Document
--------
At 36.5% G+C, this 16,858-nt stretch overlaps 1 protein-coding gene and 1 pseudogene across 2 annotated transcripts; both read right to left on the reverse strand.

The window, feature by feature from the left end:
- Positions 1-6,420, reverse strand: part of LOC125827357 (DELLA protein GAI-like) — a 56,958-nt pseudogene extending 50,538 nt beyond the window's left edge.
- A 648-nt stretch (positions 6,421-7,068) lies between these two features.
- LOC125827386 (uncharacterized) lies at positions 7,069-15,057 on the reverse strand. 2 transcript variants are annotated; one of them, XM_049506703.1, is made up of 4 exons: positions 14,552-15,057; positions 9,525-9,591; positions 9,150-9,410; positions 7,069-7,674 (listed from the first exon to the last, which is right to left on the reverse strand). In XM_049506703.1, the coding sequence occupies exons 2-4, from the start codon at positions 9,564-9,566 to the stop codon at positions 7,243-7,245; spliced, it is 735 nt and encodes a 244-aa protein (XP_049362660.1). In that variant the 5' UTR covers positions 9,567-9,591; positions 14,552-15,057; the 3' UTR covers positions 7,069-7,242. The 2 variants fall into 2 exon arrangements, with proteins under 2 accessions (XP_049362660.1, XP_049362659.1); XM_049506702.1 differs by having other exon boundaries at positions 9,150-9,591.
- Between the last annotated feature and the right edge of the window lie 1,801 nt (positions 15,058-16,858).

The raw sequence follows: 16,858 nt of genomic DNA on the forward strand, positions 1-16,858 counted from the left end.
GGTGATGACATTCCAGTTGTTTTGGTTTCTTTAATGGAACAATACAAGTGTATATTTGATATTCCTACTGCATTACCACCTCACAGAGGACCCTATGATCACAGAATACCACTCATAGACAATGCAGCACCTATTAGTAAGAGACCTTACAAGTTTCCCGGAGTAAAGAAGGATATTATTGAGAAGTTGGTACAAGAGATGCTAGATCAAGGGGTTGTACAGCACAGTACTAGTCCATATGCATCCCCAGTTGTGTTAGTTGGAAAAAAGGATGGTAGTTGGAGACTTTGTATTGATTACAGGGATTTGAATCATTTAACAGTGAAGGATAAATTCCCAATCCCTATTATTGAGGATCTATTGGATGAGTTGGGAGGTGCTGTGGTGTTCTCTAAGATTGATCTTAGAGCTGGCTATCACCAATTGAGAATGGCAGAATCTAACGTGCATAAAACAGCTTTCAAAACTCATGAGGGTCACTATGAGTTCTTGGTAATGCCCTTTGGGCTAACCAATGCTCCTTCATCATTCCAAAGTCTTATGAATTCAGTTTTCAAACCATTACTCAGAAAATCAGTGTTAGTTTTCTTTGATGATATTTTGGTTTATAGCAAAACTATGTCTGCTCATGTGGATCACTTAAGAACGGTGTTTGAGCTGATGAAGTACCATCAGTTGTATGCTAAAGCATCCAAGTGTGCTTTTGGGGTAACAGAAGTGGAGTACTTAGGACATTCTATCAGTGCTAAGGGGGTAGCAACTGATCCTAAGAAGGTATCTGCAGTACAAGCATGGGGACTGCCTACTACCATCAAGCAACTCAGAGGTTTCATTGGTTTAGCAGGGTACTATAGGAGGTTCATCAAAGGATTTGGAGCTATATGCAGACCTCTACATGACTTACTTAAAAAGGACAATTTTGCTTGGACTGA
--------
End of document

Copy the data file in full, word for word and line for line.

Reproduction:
At 36.5% G+C, this 16,858-nt stretch overlaps 1 protein-coding gene and 1 pseudogene across 2 annotated transcripts; both read right to left on the reverse strand.

The window, feature by feature from the left end:
- Positions 1-6,420, reverse strand: part of LOC125827357 (DELLA protein GAI-like) — a 56,958-nt pseudogene extending 50,538 nt beyond the window's left edge.
- A 648-nt stretch (positions 6,421-7,068) lies between these two features.
- LOC125827386 (uncharacterized) lies at positions 7,069-15,057 on the reverse strand. 2 transcript variants are annotated; one of them, XM_049506703.1, is made up of 4 exons: positions 14,552-15,057; positions 9,525-9,591; positions 9,150-9,410; positions 7,069-7,674 (listed from the first exon to the last, which is right to left on the reverse strand). In XM_049506703.1, the coding sequence occupies exons 2-4, from the start codon at positions 9,564-9,566 to the stop codon at positions 7,243-7,245; spliced, it is 735 nt and encodes a 244-aa protein (XP_049362660.1). In that variant the 5' UTR covers positions 9,567-9,591; positions 14,552-15,057; the 3' UTR covers positions 7,069-7,242. The 2 variants fall into 2 exon arrangements, with proteins under 2 accessions (XP_049362660.1, XP_049362659.1); XM_049506702.1 differs by having other exon boundaries at positions 9,150-9,591.
- Between the last annotated feature and the right edge of the window lie 1,801 nt (positions 15,058-16,858).

The raw sequence follows: 16,858 nt of genomic DNA on the forward strand, positions 1-16,858 counted from the left end.
GGTGATGACATTCCAGTTGTTTTGGTTTCTTTAATGGAACAATACAAGTGTATATTTGATATTCCTACTGCATTACCACCTCACAGAGGACCCTATGATCACAGAATACCACTCATAGACAATGCAGCACCTATTAGTAAGAGACCTTACAAGTTTCCCGGAGTAAAGAAGGATATTATTGAGAAGTTGGTACAAGAGATGCTAGATCAAGGGGTTGTACAGCACAGTACTAGTCCATATGCATCCCCAGTTGTGTTAGTTGGAAAAAAGGATGGTAGTTGGAGACTTTGTATTGATTACAGGGATTTGAATCATTTAACAGTGAAGGATAAATTCCCAATCCCTATTATTGAGGATCTATTGGATGAGTTGGGAGGTGCTGTGGTGTTCTCTAAGATTGATCTTAGAGCTGGCTATCACCAATTGAGAATGGCAGAATCTAACGTGCATAAAACAGCTTTCAAAACTCATGAGGGTCACTATGAGTTCTTGGTAATGCCCTTTGGGCTAACCAATGCTCCTTCATCATTCCAAAGTCTTATGAATTCAGTTTTCAAACCATTACTCAGAAAATCAGTGTTAGTTTTCTTTGATGATATTTTGGTTTATAGCAAAACTATGTCTGCTCATGTGGATCACTTAAGAACGGTGTTTGAGCTGATGAAGTACCATCAGTTGTATGCTAAAGCATCCAAGTGTGCTTTTGGGGTAACAGAAGTGGAGTACTTAGGACATTCTATCAGTGCTAAGGGGGTAGCAACTGATCCTAAGAAGGTATCTGCAGTACAAGCATGGGGACTGCCTACTACCATCAAGCAACTCAGAGGTTTCATTGGTTTAGCAGGGTACTATAGGAGGTTCATCAAAGGATTTGGAGCTATATGCAGACCTCTACATGACTTACTTAAAAAGGACAATTTTGCTTGGACTGA